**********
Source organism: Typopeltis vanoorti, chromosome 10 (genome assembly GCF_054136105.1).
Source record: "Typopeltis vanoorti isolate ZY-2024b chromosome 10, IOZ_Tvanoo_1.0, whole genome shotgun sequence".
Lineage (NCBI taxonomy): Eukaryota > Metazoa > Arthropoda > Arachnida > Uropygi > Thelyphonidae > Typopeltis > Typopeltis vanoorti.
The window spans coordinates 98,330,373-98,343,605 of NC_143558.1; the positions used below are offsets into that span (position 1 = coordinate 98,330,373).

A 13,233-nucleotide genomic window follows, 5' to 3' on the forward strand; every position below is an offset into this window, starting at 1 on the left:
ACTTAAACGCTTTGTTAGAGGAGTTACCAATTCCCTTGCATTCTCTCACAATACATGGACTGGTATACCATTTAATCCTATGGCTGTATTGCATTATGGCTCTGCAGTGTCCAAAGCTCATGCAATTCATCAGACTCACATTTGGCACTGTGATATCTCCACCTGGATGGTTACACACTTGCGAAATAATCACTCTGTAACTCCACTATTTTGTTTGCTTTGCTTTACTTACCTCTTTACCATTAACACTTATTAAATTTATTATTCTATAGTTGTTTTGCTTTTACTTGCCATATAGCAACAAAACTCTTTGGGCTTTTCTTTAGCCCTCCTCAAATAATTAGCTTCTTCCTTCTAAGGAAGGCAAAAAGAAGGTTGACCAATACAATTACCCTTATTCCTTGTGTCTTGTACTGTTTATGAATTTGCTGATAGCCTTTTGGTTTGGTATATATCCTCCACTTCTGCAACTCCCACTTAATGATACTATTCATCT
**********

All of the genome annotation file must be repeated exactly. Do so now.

Source organism: Typopeltis vanoorti, chromosome 10 (genome assembly GCF_054136105.1).
Source record: "Typopeltis vanoorti isolate ZY-2024b chromosome 10, IOZ_Tvanoo_1.0, whole genome shotgun sequence".
Lineage (NCBI taxonomy): Eukaryota > Metazoa > Arthropoda > Arachnida > Uropygi > Thelyphonidae > Typopeltis > Typopeltis vanoorti.
The window spans coordinates 98,330,373-98,343,605 of NC_143558.1; the positions used below are offsets into that span (position 1 = coordinate 98,330,373).

A 13,233-nucleotide genomic window follows, 5' to 3' on the forward strand; every position below is an offset into this window, starting at 1 on the left:
ACTTAAACGCTTTGTTAGAGGAGTTACCAATTCCCTTGCATTCTCTCACAATACATGGACTGGTATACCATTTAATCCTATGGCTGTATTGCATTATGGCTCTGCAGTGTCCAAAGCTCATGCAATTCATCAGACTCACATTTGGCACTGTGATATCTCCACCTGGATGGTTACACACTTGCGAAATAATCACTCTGTAACTCCACTATTTTGTTTGCTTTGCTTTACTTACCTCTTTACCATTAACACTTATTAAATTTATTATTCTATAGTTGTTTTGCTTTTACTTGCCATATAGCAACAAAACTCTTTGGGCTTTTCTTTAGCCCTCCTCAAATAATTAGCTTCTTCCTTCTAAGGAAGGCAAAAAGAAGGTTGACCAATACAATTACCCTTATTCCTTGTGTCTTGTACTGTTTATGAATTTGCTGATAGCCTTTTGGTTTGGTATATATCCTCCACTTCTGCAACTCCCACTTAATGATACTATTCATCT